Plain, Simple Tom reviews . . . “When We Were Kings” (1996)

I have wrestled with an alligator. I done tussled with a whale. I done handcuffed lightning, thrown thunder in jail. That’s bad! Only last week I murdered a rock, injured a stone, hospitalised a brick! I’m so mean I make medicine sick!” – Muhammad Ali

Following the news of the death of Muhammad Ali a few days ago, I decided to watch Leon Gast’s documentary about the 1974 “Rumble in the Jungle” between Ali and George Foreman. This award-winning film also looks at the event’s accompanying music festival, featuring the likes of James Brown and B. B. King, as well as the politics of Zaire and the dictatorship of President Mobutu Sese Seko.

Well, I have to start by mentioning Muhammad Ali; in this film, we get to see his memorable charismatic personality, essentially dancing and jumping his way through the whole film, always announcing his imminent taking down of Foreman. This film definitely lets us see what a wonderful character Ali was and his charisma and charm is great to witness throughout.

In addition, a large part of When We Were Kings concerns the admiration that the people of Zaire had for Ali; they saw him as a genuine, caring man, in stark contrast to Foreman who arrives in the country with a German Shepherd, a dog the people recognized as a police dog. Through all of this, Ali talks of his important political views and this deepens our respect for him greatly.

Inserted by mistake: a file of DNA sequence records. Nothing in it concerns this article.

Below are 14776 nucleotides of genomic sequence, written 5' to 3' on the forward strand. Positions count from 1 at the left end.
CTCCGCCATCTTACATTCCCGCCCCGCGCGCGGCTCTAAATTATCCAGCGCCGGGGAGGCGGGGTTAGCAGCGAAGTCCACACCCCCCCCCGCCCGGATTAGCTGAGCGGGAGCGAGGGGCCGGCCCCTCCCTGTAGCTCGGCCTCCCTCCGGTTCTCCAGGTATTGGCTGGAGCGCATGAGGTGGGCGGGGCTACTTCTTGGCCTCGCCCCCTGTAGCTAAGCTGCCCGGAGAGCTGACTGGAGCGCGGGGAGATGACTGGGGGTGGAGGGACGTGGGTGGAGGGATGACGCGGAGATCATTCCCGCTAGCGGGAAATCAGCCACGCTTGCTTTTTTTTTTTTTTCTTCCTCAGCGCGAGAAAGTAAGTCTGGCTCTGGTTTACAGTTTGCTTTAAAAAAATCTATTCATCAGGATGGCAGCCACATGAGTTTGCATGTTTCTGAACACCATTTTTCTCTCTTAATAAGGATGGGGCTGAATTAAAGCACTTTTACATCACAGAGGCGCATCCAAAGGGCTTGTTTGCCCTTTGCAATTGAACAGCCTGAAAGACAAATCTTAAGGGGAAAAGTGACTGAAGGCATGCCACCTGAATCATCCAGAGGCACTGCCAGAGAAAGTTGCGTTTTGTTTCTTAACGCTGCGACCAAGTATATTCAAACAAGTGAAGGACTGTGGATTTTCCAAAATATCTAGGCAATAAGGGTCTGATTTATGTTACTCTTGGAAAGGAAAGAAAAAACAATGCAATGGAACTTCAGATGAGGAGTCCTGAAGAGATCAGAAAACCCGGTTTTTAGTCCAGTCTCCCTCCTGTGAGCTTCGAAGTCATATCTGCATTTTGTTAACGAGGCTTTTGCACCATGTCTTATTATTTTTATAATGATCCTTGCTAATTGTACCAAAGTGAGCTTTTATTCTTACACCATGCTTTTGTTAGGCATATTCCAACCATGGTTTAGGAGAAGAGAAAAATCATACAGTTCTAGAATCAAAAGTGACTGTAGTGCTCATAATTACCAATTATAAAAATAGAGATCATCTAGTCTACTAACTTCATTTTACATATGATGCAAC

As for the pivotal boxing match, the main highlights are shown as well as the atmosphere in Ali’s changing room beforehand. The film confidently sets the scene and builds up anticipation, showing an almost gladitorial arena, looked over by an intimidating portrait of President Mobutu (who didn’t actually attend, for fear of assassination and who was rumoured to have executed 100 prisoners before the event). The fight is definitely tense and exciting to watch and the film intersperses it with interview clips, letting us know the important things that are going on, informing us of the boxing techniques that are being used.

Though perhaps a bit few on interviewees (Norman Mailer is used a bit too generously), the interview clips are certainly interesting and are put together cleverly to create a coherent narrative. The musical segments are also successful in giving the film a certain rhythm and flair; the opening titles in particular are excellent wherein we see footage of Ali, followed by some exciting blues instrumentals. All of this gives the documentary a unique edge and keeps it interesting.

Expertly edited and put together, this is a confident, colourful documentary with an interesting, coherent narrative. And of course, Ali is wonderful and fascinating to watch throughout. Ali Bomaye!

★ ★ ★ ★

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